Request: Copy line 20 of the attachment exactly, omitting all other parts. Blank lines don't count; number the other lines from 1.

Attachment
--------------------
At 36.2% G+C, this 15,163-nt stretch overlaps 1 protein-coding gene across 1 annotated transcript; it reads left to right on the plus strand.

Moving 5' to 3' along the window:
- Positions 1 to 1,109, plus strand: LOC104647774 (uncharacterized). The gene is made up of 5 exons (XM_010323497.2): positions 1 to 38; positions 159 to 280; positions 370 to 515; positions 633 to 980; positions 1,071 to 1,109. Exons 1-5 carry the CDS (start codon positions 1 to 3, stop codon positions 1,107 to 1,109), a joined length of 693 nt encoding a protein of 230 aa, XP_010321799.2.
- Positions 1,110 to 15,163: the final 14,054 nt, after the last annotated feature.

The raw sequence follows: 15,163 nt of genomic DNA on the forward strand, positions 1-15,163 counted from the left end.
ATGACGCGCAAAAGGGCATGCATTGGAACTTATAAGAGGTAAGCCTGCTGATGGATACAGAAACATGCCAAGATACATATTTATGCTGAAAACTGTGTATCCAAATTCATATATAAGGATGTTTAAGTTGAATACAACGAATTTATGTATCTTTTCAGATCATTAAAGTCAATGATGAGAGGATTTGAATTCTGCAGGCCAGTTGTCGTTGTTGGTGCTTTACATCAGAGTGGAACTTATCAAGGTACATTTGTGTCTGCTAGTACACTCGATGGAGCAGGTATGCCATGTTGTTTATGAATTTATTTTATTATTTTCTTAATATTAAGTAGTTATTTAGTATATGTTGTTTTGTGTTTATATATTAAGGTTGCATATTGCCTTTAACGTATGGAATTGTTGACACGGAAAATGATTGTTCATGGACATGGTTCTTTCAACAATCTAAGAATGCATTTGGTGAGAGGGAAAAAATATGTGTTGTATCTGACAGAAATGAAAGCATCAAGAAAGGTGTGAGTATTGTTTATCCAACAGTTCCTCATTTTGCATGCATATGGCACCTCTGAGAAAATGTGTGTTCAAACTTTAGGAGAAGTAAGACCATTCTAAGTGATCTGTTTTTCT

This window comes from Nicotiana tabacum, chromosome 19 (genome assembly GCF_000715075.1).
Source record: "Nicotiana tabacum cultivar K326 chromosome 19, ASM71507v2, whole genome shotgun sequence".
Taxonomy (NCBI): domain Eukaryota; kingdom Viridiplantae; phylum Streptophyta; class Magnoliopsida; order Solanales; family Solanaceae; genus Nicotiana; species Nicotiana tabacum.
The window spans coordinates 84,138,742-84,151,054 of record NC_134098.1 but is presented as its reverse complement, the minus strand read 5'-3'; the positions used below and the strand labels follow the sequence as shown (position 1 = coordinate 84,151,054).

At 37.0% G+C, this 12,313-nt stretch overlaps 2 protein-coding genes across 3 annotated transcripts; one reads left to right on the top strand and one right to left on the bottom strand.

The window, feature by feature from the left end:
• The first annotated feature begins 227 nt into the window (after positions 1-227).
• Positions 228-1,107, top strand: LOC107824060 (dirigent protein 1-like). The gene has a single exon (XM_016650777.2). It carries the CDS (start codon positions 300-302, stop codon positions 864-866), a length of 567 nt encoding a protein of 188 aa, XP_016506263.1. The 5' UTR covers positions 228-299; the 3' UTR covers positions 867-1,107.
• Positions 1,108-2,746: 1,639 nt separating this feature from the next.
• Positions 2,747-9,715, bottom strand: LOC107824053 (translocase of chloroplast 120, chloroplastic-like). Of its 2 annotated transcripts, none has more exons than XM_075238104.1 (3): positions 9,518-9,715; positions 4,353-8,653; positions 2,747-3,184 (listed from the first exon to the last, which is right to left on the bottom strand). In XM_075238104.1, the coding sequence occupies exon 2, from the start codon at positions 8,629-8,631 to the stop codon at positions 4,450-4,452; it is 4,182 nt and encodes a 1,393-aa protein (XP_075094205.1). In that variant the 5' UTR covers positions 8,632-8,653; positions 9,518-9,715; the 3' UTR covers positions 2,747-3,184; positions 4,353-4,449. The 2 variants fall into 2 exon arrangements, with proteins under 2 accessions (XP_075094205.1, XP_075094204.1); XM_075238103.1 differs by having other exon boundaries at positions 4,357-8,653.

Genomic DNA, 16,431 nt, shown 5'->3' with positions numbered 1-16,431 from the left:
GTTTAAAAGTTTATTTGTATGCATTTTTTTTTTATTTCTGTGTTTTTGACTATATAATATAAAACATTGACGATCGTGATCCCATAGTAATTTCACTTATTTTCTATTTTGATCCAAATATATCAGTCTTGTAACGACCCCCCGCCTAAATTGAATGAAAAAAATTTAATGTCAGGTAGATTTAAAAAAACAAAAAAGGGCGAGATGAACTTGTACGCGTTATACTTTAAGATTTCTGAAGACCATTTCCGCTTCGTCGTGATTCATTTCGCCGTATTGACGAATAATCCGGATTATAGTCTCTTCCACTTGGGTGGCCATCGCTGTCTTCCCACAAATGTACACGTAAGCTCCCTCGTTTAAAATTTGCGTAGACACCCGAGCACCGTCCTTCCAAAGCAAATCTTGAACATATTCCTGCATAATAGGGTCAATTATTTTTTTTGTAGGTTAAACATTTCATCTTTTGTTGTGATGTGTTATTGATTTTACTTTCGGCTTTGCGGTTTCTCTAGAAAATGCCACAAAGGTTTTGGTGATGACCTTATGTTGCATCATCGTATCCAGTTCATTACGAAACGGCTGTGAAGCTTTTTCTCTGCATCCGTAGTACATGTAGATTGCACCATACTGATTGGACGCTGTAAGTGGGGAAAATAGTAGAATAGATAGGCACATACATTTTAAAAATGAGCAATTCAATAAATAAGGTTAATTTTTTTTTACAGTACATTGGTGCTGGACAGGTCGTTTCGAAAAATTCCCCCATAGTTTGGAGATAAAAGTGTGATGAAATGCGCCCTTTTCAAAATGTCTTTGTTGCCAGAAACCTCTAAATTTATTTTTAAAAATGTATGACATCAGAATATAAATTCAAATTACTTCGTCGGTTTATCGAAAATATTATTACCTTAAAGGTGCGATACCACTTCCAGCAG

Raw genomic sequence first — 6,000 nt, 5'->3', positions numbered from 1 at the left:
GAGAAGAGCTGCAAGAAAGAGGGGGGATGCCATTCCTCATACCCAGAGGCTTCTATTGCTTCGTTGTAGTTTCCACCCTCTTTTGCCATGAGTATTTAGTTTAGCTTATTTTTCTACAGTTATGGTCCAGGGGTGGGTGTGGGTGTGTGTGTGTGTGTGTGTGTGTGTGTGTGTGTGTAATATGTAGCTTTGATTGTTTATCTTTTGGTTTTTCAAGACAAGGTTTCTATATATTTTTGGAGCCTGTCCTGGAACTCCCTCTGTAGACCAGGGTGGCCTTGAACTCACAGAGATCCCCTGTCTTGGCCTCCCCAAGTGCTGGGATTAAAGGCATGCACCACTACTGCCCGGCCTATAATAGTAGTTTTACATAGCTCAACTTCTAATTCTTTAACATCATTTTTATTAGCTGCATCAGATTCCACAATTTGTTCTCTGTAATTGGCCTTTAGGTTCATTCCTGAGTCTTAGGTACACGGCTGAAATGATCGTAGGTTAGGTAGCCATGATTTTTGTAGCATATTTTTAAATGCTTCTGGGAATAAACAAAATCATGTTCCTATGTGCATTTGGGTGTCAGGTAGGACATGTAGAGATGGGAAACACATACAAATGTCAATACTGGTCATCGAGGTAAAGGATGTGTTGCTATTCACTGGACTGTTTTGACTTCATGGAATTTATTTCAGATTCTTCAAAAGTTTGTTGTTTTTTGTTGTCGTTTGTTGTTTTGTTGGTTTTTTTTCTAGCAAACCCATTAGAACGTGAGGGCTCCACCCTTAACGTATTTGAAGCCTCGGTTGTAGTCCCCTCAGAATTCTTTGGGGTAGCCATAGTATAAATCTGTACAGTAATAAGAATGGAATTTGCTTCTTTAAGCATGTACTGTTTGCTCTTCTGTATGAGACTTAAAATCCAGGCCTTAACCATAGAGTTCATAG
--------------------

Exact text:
GAGAAGAGCTGCAAGAAAGAGGGGGGATGCCATTCCTCATACCCAGAGGCTTCTATTGCTTCGTTGTAGTTTCCACCCTCTTTTGCCATGAGTATTTAGTTTAGCTTATTTTTCTACAGTTATGGTCCAGGGGTGGGTGTGGGTGTGTGTGTGTGTGTGTGTGTGTGTGTGTGTGTGTAATATGTAGCTTTGATTGTTTATCTTTTGGTTTTTCAAGACAAGGTTTCTATATATTTTTGGAGCCTGTCCTGGAACTCCCTCTGTAGACCAGGGTGGCCTTGAACTCACAGAGATCCCCTGTCTTGGCCTCCCCAAGTGCTGGGATTAAAGGCATGCACCACTACTGCCCGGCCTATAATAGTAGTTTTACATAGCTCAACTTCTAATTCTTTAACATCATTTTTATTAGCTGCATCAGATTCCACAATTTGTTCTCTGTAATTGGCCTTTAGGTTCATTCCTGAGTCTTAGGTACACGGCTGAAATGATCGTAGGTTAGGTAGCCATGATTTTTGTAGCATATTTTTAAATGCTTCTGGGAATAAACAAAATCATGTTCCTATGTGCATTTGGGTGTCAGGTAGGACATGTAGAGATGGGAAACACATACAAATGTCAATACTGGTCATCGAGGTAAAGGATGTGTTGCTATTCACTGGACTGTTTTGACTTCATGGAATTTATTTCAGATTCTTCAAAAGTTTGTTGTTTTTTGTTGTCGTTTGTTGTTTTGTTGGTTTTTTTTCTAGCAAACCCATTAGAACGTGAGGGCTCCACCCTTAACGTATTTGAAGCCTCGGTTGTAGTCCCCTCAGAATTCTTTGGGGTAGCCATAGTATAAATCTGTACAGTAATAAGAATGGAATTTGCTTCTTTAAGCATGTACTGTTTGCTCTTCTGTATGAGACTTAAAATCCAGGCCTTAACCATAGAGTTCATAG